Open and coastal seas interactions south of Japan represented by an ensemble Kalman filter
- 231 Downloads
We investigated the feasibility of the ensemble Kalman filter (EnKF) to reproduce oceanic conditions south of Japan. We have adopted the local ensemble transformation Kalman filter algorithm based on 20 members’ ensemble simulations of the parallelized Princeton Ocean Model (the Stony Brook Parallel Ocean Model) with horizontal resolution of 1/36°. By assimilating satellite sea surface height anomaly, satellite sea surface temperature, and in situ temperature and salinity profiles, we reproduced the Kuroshio variation south of Japan for the period from 8 to 28 February 2010. EnKF successfully reproduced the Kuroshio path positions and the water mass property of the Kuroshio waters as observed. It also detected the variation of the steep thermohaline front in the Kii Channel due to the intrusion of the Kuroshio water based on the observation, suggesting efficiency of EnKF for detection of open and coastal seas interactions with highly complicated spatiotemporal variability.
KeywordsEnsemble Kalman filter Kuroshio Kii channel front OGCM
This work is part of the Japan Coastal Ocean Predictability Experiment (JCOPE) promoted by the Japan Agency for Marine-Earth Science and Technology (JAMSTEC). The code of the local ensemble transformation Kalman filter (LETKF) was obtained from http://code.google.com/p/miyoshi/, which is maintained by Dr. Takamasa Miyoshi. Sea surface height anomaly data of Jasons-1 and Jasons-2 and sea surface temperature of NOAA MCSST were downloaded from the US-GODAE website: http://www.usgodae.org/. AMSR-E data were produced by remote sensing systems and sponsored by the NASA Earth Science MEaSUREs DISCOVER Project and the AMSR-E Science Team. Data are available at http://www.remss.com/. In situ temperature and salinity profiles were obtained from the Global Temperature-Salinity Profile Program (GTSPP) website: http://www.nodc.noaa.gov/GTSPP/. Comments from two anonymous reviewers were useful for improvements of the earlier version of the manuscript.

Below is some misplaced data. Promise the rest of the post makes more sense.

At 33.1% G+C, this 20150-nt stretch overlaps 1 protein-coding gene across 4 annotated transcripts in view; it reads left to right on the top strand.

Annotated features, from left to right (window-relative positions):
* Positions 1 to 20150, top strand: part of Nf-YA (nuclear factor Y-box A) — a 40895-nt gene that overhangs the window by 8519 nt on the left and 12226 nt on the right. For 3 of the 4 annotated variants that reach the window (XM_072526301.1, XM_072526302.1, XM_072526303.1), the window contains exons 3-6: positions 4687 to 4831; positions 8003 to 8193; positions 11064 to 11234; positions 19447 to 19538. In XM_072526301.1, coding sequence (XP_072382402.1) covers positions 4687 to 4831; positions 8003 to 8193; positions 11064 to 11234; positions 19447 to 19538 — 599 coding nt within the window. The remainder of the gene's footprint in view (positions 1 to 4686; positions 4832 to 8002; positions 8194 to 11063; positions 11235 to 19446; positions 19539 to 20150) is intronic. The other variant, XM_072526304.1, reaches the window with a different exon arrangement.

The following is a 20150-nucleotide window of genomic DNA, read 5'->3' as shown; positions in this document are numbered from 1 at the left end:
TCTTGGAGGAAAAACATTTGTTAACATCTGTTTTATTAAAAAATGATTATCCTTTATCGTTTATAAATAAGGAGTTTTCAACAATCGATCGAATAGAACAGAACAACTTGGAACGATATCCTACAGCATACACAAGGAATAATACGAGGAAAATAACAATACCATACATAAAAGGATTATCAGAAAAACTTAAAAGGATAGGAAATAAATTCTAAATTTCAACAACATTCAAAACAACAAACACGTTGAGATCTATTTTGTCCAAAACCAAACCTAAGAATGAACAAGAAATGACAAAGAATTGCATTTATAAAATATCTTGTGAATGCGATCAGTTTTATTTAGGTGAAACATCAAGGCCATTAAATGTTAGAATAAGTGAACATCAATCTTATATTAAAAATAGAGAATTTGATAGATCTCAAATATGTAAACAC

- Cohn SE (1997) An introduction to estimation theory. J Meteor Soc Jpn 75:257–288Google Scholar
- Conkright ME, Antonov JI, Baranova O, Boyer TP, Garcia HE, Gelfeld R, Johnson D, Locarnini RA, Murphy PP, O’Brien TD, Smolyar I, Stephens C (2002) World Ocean Database 2001, vol1: Introduction. In: Levitus S (ed) NOAA Atlas NESDIS 42. US Government Printing Office, Washington, p 167Google Scholar
- Miyama T, Miyazawa Y (2010) Sudden acceleration of Kuroshio jet off the Cape Shionomisaki in JCOPE2 ocean reanalysis data. Abstracts of 2010 Ocean Sciences Meeting, PO23Google Scholar
- Moteki Q, Yoneyama K, Shirooka R, Kubota H, Yasunaga K, Suzuki J, Seiki A, Sato N, Enomoto T, Miyoshi T, Yamane S. (2011) The influence of observations propagated by convectively coupled equatorial waves. Quart J Royal Meteoro Soc 137:641.655. doi: 10.1002/qj.779
- Xie X, Iwata S, Nemoto M, Nagashima H (2006) A method for obtaining daily high-resolution sea surface temperature in the KUROSHIO regions. Bull Japanese Soc Fish Oceanogr 70:122–130 (in Japanese)Google Scholar
- Yanagi T, Guo X, Saino T, Ishimaru T, Noriki S (1997) Thermohaline front at the mouse of Ise Bay. J Oceanogr 53:403–409Google Scholar
- Yosioka H (1983) Sea surface temperature and its application to the investigation of oceanic condition in Kii-Channel. J Marine Meteorol Society Japan (‘Umi to Sora’) 58:37–51 (in Japanese)Google Scholar